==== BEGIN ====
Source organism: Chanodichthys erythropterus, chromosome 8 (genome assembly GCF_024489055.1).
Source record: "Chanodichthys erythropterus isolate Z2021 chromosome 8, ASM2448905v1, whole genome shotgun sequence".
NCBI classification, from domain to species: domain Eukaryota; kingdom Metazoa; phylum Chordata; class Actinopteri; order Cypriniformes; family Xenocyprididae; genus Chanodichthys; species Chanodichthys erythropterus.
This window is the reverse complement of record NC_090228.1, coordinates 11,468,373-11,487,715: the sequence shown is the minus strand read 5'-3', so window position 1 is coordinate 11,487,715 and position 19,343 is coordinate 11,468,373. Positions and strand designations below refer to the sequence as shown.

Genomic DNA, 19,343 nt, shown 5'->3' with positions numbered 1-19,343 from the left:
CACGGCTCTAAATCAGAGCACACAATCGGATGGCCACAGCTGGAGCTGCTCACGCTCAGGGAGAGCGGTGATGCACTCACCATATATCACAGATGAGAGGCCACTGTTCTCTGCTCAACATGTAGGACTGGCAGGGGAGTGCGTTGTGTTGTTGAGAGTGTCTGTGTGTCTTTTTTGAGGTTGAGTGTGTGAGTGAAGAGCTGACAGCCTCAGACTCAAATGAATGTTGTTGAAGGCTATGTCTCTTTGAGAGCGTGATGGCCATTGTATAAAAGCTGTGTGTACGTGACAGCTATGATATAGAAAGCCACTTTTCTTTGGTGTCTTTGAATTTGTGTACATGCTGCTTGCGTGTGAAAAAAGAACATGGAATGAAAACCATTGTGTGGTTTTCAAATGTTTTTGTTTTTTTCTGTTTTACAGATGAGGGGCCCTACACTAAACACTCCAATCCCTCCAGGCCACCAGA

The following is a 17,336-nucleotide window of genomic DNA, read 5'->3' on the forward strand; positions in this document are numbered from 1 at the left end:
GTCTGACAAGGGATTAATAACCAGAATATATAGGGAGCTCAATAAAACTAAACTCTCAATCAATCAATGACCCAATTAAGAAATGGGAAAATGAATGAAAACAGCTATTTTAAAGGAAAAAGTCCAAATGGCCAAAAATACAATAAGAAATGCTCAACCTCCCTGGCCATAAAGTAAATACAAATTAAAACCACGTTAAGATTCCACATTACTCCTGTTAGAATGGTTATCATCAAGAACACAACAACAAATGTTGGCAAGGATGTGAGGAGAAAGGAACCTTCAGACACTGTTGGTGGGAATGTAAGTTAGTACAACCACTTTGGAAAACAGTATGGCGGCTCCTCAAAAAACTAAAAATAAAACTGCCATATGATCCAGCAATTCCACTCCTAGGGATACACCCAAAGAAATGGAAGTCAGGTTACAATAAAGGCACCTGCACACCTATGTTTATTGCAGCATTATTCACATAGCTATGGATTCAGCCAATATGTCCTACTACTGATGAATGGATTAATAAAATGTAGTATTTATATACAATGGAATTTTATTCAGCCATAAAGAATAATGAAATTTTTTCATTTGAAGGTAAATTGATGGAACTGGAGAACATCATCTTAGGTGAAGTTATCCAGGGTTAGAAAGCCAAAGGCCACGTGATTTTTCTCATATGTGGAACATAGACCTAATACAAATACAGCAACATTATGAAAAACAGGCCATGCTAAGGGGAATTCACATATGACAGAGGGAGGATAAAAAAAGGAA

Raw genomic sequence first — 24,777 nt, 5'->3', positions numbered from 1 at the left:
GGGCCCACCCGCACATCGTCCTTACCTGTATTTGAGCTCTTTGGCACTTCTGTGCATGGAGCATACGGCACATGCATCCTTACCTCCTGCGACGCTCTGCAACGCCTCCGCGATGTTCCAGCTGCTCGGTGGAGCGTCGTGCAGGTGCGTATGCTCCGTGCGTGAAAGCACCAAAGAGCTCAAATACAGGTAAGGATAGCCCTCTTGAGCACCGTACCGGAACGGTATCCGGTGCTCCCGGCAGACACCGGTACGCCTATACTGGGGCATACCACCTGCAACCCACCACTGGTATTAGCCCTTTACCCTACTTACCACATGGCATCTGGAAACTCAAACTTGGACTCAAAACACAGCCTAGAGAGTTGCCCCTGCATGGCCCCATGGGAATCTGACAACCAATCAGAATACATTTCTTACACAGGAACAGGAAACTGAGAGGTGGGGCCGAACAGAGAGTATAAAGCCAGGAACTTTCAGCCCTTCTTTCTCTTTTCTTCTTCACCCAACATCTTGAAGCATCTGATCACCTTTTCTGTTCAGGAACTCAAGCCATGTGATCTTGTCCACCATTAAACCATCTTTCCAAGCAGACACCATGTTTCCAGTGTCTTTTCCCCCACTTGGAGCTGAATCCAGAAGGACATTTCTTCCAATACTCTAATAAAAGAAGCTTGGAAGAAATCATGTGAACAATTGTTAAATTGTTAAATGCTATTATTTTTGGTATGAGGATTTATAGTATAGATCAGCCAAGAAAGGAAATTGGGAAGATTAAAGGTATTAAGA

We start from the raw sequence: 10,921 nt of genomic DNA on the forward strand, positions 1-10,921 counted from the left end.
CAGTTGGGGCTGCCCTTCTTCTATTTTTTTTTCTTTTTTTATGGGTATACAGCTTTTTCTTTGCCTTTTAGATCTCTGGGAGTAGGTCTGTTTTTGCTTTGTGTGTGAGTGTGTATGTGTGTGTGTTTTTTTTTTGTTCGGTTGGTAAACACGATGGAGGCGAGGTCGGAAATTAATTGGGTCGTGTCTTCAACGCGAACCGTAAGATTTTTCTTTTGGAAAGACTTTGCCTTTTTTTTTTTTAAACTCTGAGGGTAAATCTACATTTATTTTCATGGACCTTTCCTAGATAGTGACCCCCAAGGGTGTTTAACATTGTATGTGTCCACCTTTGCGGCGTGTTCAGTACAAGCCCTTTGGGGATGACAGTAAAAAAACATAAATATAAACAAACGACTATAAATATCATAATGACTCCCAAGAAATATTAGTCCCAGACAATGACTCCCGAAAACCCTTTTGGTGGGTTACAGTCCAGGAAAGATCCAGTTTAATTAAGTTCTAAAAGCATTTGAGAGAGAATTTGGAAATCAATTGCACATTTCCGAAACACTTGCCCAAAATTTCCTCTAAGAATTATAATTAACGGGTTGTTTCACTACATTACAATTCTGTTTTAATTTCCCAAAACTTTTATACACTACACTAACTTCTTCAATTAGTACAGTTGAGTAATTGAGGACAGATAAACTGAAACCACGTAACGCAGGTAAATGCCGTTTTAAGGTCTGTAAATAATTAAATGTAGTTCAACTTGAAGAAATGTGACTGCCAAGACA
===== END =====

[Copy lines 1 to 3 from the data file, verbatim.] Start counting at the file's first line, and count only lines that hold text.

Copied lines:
Source organism: Chanodichthys erythropterus, chromosome 8 (genome assembly GCF_024489055.1).
Source record: "Chanodichthys erythropterus isolate Z2021 chromosome 8, ASM2448905v1, whole genome shotgun sequence".
NCBI classification, from domain to species: domain Eukaryota; kingdom Metazoa; phylum Chordata; class Actinopteri; order Cypriniformes; family Xenocyprididae; genus Chanodichthys; species Chanodichthys erythropterus.